Two of these novels are distinctly dystopian, revealing the ways in which society is restructured in the aftermath of a cataclysmic break of some kind (pandemic in one case; culture war in the other). The other features a culture clash of sorts in which Western and aboriginal notions of civilization are put in dramatic juxtaposition. My student wanted to explore her own ideas about what constitutes her civilization and how it impacts her and she, it. So she collected meaningful artifacts, gathered them up, and brought them to school: her grandfather’s typewriter, which she frequently uses; a dream-catcher; one red Chuck Taylor high-top sneaker; a music box with a spinning ballerina and two black and white photographs of her parents when they were younger; a vinyl record that a friend made for her; an iPhone; a Rubik’s Cube.

It was more than fun to look at these things together. We spent time talking about how important the curator is to the exhibit, just as the author is crucial to the story that is told. We discussed the importance of historical context, and also how some things—jewelry, toys, cooking utensil—are as old as human time itself.

In this age of fleeting impressions and impermanence, I find myself challenged by the simple question of whether something is a “thing” to me or not. That’s probably why I got so much comfort looking at my student’s basket of things. In that moment, I felt that it was at least possible that the answer to this question is a lot simpler than the question itself.

Dynamo Girls

A few weeks ago, our younger daughter surprised us when she insisted that we do a “backyard birthday party.” We asked her what that meant, wondering whether she had in mind a throwback party from our own childhood birthday parties at home, before the age of parties at Sky High, Monkey Joes, and Sports Connection.

“Games,” she said. “Running around. But not with a counselor we don’t know. With you.”

Momentarily challenged, we quickly enlisted our older daughter and four of her friends to help us play games with eighteen second grade girls. It took some planning and some baking. There was basketball, corn hole, swinging on the swing set, cupcake wars, water balloon toss, and some epic rounds of freeze dance. Best of all turned out to be the simplest: donut on a string.

It was so much fun to watch these girls have fun. For 2.5 hours, it seemed that they never stopped moving or playing. They were loud. They were competitive. They laughed when they got out, got tagged, or missed a shot. They howled with glee when they threw water balloons at each other. They casually wiped away the powdered sugar that got all over their faces and the chocolate frosting that covered their hands, or left it there and didn’t care. It was beautiful and unruly all at the same time.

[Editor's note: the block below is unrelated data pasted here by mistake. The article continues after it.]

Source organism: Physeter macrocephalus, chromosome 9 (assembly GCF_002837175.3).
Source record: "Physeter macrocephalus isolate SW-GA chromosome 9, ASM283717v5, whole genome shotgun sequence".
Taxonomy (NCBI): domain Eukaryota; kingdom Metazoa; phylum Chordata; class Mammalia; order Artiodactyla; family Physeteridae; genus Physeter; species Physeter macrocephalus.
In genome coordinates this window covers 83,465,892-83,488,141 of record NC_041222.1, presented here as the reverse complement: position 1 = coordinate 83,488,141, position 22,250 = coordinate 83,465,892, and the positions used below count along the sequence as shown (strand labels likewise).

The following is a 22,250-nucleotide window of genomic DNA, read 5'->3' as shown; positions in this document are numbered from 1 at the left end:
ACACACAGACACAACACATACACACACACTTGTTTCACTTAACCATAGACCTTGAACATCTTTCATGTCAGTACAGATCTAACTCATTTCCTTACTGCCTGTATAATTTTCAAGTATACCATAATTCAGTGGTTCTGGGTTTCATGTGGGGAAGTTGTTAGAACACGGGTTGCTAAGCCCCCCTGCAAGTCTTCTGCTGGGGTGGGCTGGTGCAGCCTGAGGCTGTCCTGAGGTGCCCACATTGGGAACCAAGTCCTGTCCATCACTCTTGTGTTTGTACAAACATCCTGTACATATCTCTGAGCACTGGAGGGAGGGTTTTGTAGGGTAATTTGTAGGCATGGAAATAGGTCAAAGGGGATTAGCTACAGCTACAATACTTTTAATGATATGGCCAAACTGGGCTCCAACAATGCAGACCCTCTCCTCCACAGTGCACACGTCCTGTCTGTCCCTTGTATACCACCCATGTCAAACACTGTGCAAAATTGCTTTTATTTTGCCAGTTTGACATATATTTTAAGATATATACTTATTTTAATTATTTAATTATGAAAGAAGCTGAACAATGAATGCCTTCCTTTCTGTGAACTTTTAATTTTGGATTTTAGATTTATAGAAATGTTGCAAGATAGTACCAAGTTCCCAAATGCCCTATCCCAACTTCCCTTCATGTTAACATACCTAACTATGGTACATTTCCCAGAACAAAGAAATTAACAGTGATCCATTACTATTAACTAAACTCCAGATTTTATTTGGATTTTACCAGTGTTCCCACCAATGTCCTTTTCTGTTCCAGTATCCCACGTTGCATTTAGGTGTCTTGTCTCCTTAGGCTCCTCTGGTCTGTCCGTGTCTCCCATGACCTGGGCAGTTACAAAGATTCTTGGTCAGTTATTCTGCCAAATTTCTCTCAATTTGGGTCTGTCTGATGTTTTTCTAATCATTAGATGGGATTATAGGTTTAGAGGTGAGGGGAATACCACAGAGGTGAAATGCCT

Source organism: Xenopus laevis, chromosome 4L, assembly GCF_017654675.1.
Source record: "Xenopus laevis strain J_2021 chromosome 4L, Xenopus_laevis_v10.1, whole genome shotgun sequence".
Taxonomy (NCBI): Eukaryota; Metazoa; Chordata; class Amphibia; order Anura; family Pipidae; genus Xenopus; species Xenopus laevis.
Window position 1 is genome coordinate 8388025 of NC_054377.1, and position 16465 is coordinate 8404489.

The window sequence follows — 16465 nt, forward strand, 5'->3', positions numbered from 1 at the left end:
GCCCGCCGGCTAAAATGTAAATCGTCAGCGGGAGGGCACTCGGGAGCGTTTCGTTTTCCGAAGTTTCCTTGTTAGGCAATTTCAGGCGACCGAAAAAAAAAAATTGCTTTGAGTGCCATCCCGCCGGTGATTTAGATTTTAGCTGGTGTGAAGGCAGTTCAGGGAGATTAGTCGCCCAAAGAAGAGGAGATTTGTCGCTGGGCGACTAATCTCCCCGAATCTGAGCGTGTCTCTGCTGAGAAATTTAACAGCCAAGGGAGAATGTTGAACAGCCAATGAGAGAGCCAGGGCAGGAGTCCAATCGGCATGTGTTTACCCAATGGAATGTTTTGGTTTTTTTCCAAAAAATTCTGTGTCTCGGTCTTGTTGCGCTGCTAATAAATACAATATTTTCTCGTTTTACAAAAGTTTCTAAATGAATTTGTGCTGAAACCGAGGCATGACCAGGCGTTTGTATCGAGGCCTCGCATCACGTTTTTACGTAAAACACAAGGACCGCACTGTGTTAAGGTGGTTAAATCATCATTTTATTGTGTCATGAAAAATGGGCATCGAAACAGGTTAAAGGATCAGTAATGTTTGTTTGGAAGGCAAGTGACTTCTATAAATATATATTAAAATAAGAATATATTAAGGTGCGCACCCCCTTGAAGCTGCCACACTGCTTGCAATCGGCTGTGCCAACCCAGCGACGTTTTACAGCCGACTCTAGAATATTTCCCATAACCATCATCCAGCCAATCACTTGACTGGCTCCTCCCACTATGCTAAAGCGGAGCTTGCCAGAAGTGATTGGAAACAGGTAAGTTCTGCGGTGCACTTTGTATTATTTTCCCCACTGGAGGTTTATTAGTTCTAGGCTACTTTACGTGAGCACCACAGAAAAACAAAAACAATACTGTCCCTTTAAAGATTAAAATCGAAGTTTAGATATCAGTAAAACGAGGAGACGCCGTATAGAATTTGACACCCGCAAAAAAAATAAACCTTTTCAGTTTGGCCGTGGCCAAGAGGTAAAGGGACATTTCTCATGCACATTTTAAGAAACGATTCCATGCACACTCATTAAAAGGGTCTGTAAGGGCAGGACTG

My friend Vanessa Bennett, founder of Dynamo Girl in New York, had a piece in the Huffington Post this week that really resonated for me. The first-person essay begins, “We are living in an age of girls’ empowerment. Every shampoo and tampon commercial tells us so — urging girls to be themselves, stand proud and redefine what it means to be a young woman. Around the country we espouse language that encourages girls’ efforts over results; risk-taking over complacency; speaking out over keeping quiet.” 

Vanessa is right about the soundtrack of youcandoanythingyouputyourmindorbodyto currently playing in girls’ lives. But what’s remarkable is seeing the origin of that soundtrack — it’s the girls themselves. They know these things intuitively and act accordingly.

To Writers Who Dare


People close to me know that my favorite author is Virginia Woolf. The image featured here is from a gift my friend Vicky gave to me just today with a pink sticky note attached: “Dear Jess — I saw this and couldn’t resist getting a copy for you.”

I owe my mother for my appreciation for Woolf’s writing; an English professor, my mom was the one who encouraged me to read rather than watch tv and gave me my first real books — Jane Eyre, Wuthering Heights, Tess of the d’Urbervilles.

I didn’t always understand Woolf’s political essays, but I always felt connected to her works of fiction. I wrote a paper in college on Between the Acts about the role of pauses in both theater and life, and a paper in graduate school on the importance of shopping in Mrs. Dalloway. I think I have read To The Lighthouse six times, each time more inspired (how did she create such a haunting, indelible text?) and depressed (when will I ever contribute anything remotely as worthy?) than I was the last time.

It was brave, then, for my friend Rachelle to give me her manuscript to read last week — she knows that I read a lot of pretty legit stuff. It’s a book about an older woman, her family and her circle of friends, and the simple but beautiful contributions she makes to her world. It’s about more than that, but I don’t want to give anything away. It’s a work in progress. It’s the product of two years of her time and more than a pound of her flesh.

I told her with some bravado that I’d be able to read it on the plane to and from Chicago and have feedback ready for her within the weekend. But even 5 pages in, I knew that I had not only overestimated my own abilities as an editor, but also vastly underestimated the weight — literal and figurative — of a real live author’s words.